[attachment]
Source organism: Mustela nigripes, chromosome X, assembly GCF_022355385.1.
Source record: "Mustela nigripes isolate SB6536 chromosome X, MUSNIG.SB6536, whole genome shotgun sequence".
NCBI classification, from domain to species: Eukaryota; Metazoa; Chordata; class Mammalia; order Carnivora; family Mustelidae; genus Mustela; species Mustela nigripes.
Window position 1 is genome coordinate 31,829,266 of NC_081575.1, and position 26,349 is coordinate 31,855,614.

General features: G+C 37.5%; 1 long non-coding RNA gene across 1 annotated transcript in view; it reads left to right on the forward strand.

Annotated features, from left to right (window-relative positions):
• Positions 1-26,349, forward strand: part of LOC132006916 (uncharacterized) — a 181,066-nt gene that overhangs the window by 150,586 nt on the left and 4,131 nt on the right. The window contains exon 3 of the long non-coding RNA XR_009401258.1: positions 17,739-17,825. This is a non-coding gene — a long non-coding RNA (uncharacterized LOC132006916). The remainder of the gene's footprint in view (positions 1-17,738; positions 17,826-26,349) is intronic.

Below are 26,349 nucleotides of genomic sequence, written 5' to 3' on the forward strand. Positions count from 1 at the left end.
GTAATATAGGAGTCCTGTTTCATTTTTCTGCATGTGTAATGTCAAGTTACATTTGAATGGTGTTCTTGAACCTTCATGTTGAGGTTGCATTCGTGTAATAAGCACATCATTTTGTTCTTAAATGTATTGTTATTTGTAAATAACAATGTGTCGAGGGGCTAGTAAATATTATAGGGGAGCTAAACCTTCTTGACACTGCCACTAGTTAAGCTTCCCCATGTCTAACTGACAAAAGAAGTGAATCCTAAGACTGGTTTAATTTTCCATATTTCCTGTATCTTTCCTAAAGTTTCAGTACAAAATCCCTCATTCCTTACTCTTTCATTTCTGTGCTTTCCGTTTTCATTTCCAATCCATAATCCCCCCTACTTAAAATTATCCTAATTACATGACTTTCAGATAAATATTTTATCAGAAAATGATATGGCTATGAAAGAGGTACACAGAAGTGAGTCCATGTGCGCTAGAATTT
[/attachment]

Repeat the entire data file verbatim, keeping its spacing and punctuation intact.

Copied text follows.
Source organism: Mustela nigripes, chromosome X, assembly GCF_022355385.1.
Source record: "Mustela nigripes isolate SB6536 chromosome X, MUSNIG.SB6536, whole genome shotgun sequence".
NCBI classification, from domain to species: Eukaryota; Metazoa; Chordata; class Mammalia; order Carnivora; family Mustelidae; genus Mustela; species Mustela nigripes.
Window position 1 is genome coordinate 31,829,266 of NC_081575.1, and position 26,349 is coordinate 31,855,614.

General features: G+C 37.5%; 1 long non-coding RNA gene across 1 annotated transcript in view; it reads left to right on the forward strand.

Annotated features, from left to right (window-relative positions):
• Positions 1-26,349, forward strand: part of LOC132006916 (uncharacterized) — a 181,066-nt gene that overhangs the window by 150,586 nt on the left and 4,131 nt on the right. The window contains exon 3 of the long non-coding RNA XR_009401258.1: positions 17,739-17,825. This is a non-coding gene — a long non-coding RNA (uncharacterized LOC132006916). The remainder of the gene's footprint in view (positions 1-17,738; positions 17,826-26,349) is intronic.

Below are 26,349 nucleotides of genomic sequence, written 5' to 3' on the forward strand. Positions count from 1 at the left end.
GTAATATAGGAGTCCTGTTTCATTTTTCTGCATGTGTAATGTCAAGTTACATTTGAATGGTGTTCTTGAACCTTCATGTTGAGGTTGCATTCGTGTAATAAGCACATCATTTTGTTCTTAAATGTATTGTTATTTGTAAATAACAATGTGTCGAGGGGCTAGTAAATATTATAGGGGAGCTAAACCTTCTTGACACTGCCACTAGTTAAGCTTCCCCATGTCTAACTGACAAAAGAAGTGAATCCTAAGACTGGTTTAATTTTCCATATTTCCTGTATCTTTCCTAAAGTTTCAGTACAAAATCCCTCATTCCTTACTCTTTCATTTCTGTGCTTTCCGTTTTCATTTCCAATCCATAATCCCCCCTACTTAAAATTATCCTAATTACATGACTTTCAGATAAATATTTTATCAGAAAATGATATGGCTATGAAAGAGGTACACAGAAGTGAGTCCATGTGCGCTAGAATTT